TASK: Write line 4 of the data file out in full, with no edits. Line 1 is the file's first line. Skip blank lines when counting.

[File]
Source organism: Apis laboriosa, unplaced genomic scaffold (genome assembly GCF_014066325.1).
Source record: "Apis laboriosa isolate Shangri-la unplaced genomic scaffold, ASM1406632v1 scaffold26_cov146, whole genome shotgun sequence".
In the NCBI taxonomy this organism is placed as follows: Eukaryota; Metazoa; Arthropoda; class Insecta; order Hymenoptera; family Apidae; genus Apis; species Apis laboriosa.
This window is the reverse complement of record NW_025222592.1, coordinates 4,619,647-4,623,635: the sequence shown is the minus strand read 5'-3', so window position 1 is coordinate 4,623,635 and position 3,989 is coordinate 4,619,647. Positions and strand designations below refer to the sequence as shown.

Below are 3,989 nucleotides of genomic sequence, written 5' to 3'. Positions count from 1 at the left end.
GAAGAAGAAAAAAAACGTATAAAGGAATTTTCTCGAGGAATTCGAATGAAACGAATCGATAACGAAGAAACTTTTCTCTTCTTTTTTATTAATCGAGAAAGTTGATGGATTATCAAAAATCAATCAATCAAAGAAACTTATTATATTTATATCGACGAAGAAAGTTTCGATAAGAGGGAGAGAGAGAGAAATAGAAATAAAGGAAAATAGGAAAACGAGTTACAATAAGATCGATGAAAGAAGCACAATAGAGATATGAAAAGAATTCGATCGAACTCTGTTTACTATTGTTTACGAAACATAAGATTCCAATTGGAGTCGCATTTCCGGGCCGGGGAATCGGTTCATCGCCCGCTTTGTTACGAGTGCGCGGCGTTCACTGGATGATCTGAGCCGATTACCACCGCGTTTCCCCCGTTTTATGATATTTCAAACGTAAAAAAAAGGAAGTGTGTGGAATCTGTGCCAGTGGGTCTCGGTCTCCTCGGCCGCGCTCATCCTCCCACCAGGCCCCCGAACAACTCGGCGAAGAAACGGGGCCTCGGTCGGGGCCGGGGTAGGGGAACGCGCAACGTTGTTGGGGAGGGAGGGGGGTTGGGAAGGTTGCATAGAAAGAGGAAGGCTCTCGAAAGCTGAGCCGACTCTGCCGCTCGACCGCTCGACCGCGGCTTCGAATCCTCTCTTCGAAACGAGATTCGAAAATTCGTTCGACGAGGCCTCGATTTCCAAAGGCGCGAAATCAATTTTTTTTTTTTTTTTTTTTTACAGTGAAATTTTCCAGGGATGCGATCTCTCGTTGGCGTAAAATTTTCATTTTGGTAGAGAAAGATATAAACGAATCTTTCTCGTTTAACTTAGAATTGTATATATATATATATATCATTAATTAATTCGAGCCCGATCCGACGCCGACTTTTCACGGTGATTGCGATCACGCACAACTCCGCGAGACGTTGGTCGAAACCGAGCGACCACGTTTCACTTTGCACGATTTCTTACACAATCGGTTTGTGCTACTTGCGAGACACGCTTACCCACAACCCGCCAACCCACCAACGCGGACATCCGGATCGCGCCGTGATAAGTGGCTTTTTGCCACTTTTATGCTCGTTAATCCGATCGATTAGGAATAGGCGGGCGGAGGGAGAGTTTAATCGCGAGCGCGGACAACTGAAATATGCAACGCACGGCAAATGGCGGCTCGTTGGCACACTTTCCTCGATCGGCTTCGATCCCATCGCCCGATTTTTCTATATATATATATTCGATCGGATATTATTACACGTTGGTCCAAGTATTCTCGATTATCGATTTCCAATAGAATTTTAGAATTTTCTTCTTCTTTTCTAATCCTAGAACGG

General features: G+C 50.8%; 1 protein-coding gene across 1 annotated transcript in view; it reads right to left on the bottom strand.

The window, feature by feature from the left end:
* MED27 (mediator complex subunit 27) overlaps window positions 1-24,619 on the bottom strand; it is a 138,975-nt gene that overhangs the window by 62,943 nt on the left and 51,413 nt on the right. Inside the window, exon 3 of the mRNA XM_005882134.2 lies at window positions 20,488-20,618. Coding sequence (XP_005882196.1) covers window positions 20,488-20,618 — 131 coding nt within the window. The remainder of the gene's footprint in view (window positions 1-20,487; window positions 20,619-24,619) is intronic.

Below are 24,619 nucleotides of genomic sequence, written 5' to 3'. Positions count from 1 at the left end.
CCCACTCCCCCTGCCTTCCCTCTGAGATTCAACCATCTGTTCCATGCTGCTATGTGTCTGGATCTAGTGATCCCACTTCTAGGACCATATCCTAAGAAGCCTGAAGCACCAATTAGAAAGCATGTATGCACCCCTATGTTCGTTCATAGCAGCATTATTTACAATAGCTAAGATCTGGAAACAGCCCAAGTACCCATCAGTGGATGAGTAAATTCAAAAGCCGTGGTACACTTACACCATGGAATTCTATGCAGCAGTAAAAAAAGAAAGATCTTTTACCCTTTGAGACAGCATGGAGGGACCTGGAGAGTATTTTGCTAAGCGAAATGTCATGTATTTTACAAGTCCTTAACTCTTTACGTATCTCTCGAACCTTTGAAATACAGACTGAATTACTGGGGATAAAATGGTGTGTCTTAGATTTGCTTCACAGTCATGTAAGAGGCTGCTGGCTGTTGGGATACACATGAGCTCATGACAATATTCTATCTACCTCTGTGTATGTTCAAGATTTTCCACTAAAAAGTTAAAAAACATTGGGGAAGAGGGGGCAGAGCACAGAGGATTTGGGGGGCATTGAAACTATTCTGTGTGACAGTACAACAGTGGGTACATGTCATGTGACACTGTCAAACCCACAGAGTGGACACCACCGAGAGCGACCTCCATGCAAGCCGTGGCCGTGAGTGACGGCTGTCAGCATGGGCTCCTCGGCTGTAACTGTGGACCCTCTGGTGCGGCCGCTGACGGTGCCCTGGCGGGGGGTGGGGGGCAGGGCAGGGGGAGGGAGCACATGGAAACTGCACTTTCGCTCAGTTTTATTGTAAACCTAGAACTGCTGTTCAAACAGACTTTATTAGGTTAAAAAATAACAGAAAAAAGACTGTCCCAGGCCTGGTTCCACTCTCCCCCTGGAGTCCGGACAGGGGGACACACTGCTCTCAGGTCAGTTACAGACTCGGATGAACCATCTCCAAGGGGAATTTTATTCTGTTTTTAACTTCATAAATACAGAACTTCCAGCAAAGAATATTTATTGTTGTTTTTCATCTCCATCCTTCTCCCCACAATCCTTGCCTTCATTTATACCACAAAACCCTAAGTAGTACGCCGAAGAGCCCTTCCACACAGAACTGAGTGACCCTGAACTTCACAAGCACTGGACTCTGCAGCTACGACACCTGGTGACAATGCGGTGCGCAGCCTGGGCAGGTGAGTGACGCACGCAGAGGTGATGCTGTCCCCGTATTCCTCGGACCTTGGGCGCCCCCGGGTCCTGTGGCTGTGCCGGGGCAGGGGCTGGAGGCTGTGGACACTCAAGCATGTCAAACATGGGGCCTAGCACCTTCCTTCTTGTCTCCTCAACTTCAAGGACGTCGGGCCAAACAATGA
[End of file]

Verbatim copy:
This window is the reverse complement of record NW_025222592.1, coordinates 4,619,647-4,623,635: the sequence shown is the minus strand read 5'-3', so window position 1 is coordinate 4,623,635 and position 3,989 is coordinate 4,619,647. Positions and strand designations below refer to the sequence as shown.